Dungeons, Dragons, and Disappointment: A Fan Chat About the (Mostly) Awful Adaptations

Two longtime D&D players discuss the kind of good, very bad, and exceedingly ugly adaptations

dungeons dragons disappointment fans talk adaptations honor among thieves 2000 animated
Dungeons & Dragons (New Line Cinema), Dungeons & Dragons: Honor Among Thieves (Paramount Pictures), Stranger Things (Netflix), and Dungeons & Dragons (CBS)

    This Consequence chat about adaptations of Dungeons & Dragons has been lightly edited.

    Wren Graves (Features Editor): Welcome to a Consequence Geek Chat! Liz, roll for initiative.

    Liz Shannon Miller (Senior Entertainment Editor): 12!

    Wren: 13 was lucky this time! I’ll take the floor.

    Dungeons & Dragons is one of the most influential pieces of media of all time, reinventing tabletop gaming and launching a new era of RPGs. That success has led to many attempts to translate the game for film — almost all of which failed their Intelligence check. So my first question, Liz, is why is such a rich world so hard to adapt?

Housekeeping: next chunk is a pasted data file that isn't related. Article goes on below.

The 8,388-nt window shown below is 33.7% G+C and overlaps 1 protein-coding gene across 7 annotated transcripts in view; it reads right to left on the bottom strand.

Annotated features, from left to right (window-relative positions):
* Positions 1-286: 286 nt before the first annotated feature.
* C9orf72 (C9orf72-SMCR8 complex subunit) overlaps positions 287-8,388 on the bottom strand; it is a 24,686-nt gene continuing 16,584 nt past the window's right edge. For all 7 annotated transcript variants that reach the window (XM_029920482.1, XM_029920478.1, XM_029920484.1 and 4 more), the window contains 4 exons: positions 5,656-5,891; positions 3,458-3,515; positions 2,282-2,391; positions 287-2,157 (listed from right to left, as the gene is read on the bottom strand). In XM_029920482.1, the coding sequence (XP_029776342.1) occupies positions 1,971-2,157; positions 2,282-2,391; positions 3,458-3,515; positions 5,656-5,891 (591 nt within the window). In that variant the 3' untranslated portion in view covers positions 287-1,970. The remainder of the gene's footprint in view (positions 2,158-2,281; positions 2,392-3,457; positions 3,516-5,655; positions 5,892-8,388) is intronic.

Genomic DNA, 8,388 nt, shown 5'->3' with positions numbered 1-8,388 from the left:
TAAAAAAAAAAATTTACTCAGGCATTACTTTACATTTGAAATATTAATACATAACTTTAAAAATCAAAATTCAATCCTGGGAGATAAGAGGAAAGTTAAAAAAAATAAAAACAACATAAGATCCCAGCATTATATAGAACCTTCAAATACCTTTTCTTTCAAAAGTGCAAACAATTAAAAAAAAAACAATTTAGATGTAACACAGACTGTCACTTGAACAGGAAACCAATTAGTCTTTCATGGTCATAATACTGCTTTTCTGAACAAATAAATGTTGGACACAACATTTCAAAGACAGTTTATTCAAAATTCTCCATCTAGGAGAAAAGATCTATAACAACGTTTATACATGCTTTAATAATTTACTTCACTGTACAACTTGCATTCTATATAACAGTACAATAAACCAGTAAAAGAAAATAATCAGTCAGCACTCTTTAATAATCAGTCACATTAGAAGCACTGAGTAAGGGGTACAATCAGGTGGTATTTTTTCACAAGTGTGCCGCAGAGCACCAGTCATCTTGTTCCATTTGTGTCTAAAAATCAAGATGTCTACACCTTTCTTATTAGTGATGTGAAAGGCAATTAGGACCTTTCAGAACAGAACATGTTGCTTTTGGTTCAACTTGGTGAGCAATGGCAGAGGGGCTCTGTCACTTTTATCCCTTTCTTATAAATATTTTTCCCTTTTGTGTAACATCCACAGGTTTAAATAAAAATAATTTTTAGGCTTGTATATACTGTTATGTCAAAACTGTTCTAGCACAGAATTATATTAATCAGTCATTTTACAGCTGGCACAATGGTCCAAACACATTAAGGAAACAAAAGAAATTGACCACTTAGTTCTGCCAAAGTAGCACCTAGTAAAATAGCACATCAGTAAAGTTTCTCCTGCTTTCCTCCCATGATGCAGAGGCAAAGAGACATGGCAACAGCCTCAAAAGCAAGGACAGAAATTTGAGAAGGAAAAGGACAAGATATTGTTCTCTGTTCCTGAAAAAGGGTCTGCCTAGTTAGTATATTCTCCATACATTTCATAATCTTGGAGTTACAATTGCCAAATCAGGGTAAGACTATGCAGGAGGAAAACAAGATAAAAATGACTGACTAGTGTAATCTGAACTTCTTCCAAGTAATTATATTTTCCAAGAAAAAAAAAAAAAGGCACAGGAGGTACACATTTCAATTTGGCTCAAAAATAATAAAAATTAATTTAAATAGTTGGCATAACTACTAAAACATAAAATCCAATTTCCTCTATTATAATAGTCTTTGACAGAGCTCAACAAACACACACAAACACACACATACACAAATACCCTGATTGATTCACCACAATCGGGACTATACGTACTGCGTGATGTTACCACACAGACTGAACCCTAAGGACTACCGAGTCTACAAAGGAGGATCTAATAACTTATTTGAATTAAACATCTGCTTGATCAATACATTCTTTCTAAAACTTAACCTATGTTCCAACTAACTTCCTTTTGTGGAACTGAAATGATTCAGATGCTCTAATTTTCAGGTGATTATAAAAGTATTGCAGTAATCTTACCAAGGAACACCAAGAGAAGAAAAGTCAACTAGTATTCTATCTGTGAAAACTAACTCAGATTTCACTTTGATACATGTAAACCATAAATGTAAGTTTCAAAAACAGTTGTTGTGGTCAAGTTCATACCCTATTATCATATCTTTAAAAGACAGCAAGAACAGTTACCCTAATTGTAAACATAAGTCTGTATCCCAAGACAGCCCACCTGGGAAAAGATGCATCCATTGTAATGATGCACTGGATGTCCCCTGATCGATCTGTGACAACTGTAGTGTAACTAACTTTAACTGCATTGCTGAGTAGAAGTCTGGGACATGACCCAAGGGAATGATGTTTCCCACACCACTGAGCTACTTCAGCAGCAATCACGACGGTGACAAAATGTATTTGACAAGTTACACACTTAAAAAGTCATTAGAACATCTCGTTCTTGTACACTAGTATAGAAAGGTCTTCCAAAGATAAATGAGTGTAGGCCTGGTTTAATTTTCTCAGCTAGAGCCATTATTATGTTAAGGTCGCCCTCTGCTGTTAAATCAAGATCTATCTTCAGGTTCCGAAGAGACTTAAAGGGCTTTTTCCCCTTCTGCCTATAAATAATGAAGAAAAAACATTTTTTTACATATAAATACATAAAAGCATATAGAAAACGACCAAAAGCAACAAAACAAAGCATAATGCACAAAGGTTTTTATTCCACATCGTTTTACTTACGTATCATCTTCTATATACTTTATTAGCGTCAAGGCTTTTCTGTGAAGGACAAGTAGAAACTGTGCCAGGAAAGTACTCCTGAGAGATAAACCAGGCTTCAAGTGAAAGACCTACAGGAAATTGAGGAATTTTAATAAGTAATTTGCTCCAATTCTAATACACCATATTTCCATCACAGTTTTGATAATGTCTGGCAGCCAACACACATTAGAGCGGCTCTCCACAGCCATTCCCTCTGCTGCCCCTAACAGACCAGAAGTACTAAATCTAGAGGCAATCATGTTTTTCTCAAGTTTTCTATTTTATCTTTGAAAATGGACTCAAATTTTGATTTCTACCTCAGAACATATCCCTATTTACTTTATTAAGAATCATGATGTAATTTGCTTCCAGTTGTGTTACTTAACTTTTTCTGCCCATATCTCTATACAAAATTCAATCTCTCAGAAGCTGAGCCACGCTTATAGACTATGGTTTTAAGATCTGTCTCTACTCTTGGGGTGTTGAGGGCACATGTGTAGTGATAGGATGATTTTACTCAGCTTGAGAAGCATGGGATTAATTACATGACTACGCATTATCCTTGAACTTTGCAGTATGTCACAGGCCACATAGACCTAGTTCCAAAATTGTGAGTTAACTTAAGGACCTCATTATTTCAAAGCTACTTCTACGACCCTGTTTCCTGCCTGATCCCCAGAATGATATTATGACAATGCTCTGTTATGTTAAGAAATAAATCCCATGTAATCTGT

Liz: It’s a big question with a relatively easy answer on the surface: Unlike other properties which might be adapted for the screen, D&D is by design an open world, which gamers populate with characters of their own invention. This makes it a lot of fun for people who want to create wild new personas for themselves, but this means that there aren’t any iconic characters to hook a story onto — and fundamentally, while the world in which a story takes place is important, it’s not as essential as clear characters with established dynamics.


    The reason Shakespeare’s Hamlet is an iconic piece of drama is because of Hamlet and his mommy/daddy issues, not because of the glamorous location that is 1300s Denmark. And to continue that point, it’s the characters of Hamlet that then prove easy to translate to different worlds themselves, from modern-day New York to the Pride Lands.

    D&D doesn’t have that advantage, but the thing is, it opens up a different advantage for a filmmaker: The opportunity to take the established universe and, just like a newbie gamer at their first Saturday afternoon session, create their own characters to populate it. And what’s fascinating about D&D’s legacy on screen is how badly all of those efforts have gone. Wren, what did you think of 2000’s Dungeons & Dragons, the movie?